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International Journal of Adolescent Medicine and Health

Editor-in-Chief: Merrick, Joav

Editorial Board: Birch, Diana ML / Blum, Robert W. / Greydanus, MD, Dr. HC (Athens), Donald E. / Hardoff, Daniel / Kerr, Mike / Levy, Howard B / Morad, Mohammed / Omar, Hatim A. / de Paul, Joaquin / Rydelius, Per-Anders / Shek, Daniel T.L. / Sher, Leo / Silber, Tomas J. / Towns, Susan / Urkin, Jacob / Verhofstadt-Deneve, Leni / Zeltzer, Lonnie / Tenenbaum, Ariel


CiteScore 2018: 0.79

SCImago Journal Rank (SJR) 2018: 0.350
Source Normalized Impact per Paper (SNIP) 2018: 0.476

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2191-0278
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Disparities in obesity prevalence and obesity-related behaviors among adolescents in Trinidad and Tobago

Colwick Wilson / Susan Woolford
  • University of Michigan - Child Health Evaluation and Research (CHEAR) Unit, Division of General Pediatrics, Ann Arbor, MI, USA
  • Other articles by this author:
  • De Gruyter OnlineGoogle Scholar
/ Leon Wilson / David Williams / Winetta Oloo
Published Online: 2017-09-29 | DOI: https://doi.org/10.1515/ijamh-2017-0098

Abstract

Objective

African Americans adolescents have disproportionately high rates of obesity compared to their Caucasian peers. Little is known about the rates of obesity among adolescents of African descent in countries with diverse populations. Therefore, we aimed to determine the prevalence of obesity and weight-related behaviors among adolescents in Trinidad and Tobago and to explore differences by race and gender.

Methods

In this cross-sectional study, students from a national stratified sample of high schools (n = 42) in Trinidad and Tobago completed a self-administered survey regarding their health habits. Body mass index (BMI) was calculated from measured height (via a portable stadiometer) and weight (via a digital scale), and BMI percentiles determined using Centers for Disease Control and Prevention (CDC) growth charts. Univariate calculations and χ2 analyses were performed to determine obesity prevalence and explore associations between obesity and self-reported demographic factors and weight-related behaviors. One-way analysis of variance (ANOVA) was used to test mean difference in weight status and multivariate analyses explored the role of gender and race after adjusting for covariates.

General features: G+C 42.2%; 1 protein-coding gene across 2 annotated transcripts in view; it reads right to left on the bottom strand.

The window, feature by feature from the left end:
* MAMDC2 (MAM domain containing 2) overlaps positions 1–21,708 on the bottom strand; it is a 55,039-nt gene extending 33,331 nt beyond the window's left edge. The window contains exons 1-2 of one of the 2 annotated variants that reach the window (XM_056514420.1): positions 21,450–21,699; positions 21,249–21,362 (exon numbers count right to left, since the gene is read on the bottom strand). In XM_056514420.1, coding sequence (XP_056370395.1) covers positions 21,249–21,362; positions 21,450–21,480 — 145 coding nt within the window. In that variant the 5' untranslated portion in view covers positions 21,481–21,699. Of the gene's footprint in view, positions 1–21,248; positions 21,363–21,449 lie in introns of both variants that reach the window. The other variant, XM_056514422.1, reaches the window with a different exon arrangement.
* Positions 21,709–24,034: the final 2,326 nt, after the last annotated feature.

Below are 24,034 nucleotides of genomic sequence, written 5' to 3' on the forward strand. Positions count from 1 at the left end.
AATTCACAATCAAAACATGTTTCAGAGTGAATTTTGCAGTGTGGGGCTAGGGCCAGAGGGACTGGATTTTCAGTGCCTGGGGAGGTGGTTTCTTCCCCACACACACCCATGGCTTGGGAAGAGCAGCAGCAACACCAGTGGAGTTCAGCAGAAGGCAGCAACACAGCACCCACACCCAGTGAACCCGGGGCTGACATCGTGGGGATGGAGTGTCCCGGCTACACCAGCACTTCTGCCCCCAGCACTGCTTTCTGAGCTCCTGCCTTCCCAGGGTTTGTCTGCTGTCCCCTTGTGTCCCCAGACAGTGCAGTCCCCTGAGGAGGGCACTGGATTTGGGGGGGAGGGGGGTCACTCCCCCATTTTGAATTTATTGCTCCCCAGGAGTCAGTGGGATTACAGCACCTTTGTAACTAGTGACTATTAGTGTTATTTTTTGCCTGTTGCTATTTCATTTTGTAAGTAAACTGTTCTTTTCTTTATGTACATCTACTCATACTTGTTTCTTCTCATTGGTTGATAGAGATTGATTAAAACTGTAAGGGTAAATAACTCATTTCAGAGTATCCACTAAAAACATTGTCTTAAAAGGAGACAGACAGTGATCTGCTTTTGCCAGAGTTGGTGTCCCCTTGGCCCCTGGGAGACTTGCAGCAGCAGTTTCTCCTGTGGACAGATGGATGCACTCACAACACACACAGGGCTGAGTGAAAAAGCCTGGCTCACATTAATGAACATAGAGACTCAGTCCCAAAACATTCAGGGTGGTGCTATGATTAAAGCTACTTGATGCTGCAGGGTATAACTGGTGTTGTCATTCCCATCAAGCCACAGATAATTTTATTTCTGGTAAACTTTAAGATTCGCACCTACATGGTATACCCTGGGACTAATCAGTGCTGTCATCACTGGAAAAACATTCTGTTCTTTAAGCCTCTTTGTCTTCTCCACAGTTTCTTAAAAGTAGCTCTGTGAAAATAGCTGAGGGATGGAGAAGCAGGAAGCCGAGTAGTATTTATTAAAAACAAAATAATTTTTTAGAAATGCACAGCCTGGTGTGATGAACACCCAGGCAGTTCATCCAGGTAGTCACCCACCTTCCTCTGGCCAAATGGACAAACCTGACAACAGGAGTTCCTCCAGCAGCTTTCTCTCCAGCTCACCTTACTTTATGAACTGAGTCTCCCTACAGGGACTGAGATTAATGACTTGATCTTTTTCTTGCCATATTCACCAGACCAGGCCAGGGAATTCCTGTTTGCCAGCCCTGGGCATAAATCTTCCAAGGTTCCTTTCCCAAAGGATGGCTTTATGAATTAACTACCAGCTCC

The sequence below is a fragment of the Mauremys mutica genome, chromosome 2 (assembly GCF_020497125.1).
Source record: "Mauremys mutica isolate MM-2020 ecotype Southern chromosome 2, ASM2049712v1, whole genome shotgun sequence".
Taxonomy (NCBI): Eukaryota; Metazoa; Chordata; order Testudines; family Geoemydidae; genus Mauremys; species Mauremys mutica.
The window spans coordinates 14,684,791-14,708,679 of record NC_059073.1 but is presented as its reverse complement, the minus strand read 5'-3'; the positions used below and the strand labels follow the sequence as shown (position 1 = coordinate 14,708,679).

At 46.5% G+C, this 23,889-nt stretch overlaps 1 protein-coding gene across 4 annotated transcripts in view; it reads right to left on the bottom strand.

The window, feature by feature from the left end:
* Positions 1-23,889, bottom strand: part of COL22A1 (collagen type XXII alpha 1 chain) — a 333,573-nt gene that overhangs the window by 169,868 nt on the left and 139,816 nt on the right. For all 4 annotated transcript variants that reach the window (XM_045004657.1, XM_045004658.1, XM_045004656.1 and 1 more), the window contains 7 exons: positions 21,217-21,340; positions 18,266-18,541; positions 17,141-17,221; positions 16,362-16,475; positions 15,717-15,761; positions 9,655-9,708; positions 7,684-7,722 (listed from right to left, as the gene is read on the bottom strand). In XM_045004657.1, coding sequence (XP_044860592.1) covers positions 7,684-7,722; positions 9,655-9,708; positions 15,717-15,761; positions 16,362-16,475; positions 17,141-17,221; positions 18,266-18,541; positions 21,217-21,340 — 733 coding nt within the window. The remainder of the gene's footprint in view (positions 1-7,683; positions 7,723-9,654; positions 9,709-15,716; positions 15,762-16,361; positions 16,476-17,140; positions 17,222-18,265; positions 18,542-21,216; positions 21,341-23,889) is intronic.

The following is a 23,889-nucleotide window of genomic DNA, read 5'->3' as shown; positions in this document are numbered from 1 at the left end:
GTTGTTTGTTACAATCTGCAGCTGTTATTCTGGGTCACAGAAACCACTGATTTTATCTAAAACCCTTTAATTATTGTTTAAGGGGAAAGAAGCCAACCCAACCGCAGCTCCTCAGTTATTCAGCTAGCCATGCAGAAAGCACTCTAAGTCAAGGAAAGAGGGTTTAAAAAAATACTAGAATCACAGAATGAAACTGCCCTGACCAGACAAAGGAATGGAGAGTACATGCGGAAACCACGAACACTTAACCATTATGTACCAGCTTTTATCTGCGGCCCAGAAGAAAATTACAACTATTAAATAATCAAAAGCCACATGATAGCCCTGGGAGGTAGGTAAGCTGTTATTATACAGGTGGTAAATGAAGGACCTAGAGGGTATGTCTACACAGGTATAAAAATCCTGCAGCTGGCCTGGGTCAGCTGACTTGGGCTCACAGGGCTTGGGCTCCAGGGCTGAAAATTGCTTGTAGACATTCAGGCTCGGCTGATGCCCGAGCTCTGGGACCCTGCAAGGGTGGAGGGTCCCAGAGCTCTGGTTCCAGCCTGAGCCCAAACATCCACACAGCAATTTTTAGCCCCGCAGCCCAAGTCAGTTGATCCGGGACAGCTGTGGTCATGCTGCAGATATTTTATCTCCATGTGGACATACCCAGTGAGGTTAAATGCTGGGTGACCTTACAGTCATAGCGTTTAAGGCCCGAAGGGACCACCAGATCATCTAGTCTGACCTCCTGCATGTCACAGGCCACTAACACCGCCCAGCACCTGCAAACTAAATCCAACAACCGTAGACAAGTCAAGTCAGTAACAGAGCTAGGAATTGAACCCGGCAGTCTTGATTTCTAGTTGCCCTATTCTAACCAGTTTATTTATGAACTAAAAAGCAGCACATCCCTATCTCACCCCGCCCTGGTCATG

Results

Of the 3618 adolescents in the study, 56.3% were female. Race: 31.9% Black-Trinidadian, 33.7% Indo-Trinidadian and 33.4% Mixed-Race. Mean age was 17.6 years. The overall prevalence of obesity was 7%, but this differed by race (Black-Trinidadians 17%, Mixed-Trinidadians 2%, Indo-Trinidadians 1%). Black-Trinidadian girls were most likely to be obese (28.1%) and to engage in obesity related habits than their peers.

Conclusion

Black-Trinidadian girls have a significantly higher prevalence of obesity than their peers. Further work should explore culturally tailored interventions to address obesity prevention and treatment in this group.

Keywords: adolescents; obesity; Trinidad and Tobago

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About the article

Received: 2017-06-02

Accepted: 2017-08-06

Published Online: 2017-09-29


Citation Information: International Journal of Adolescent Medicine and Health, 20170098, ISSN (Online) 2191-0278, DOI: https://doi.org/10.1515/ijamh-2017-0098.

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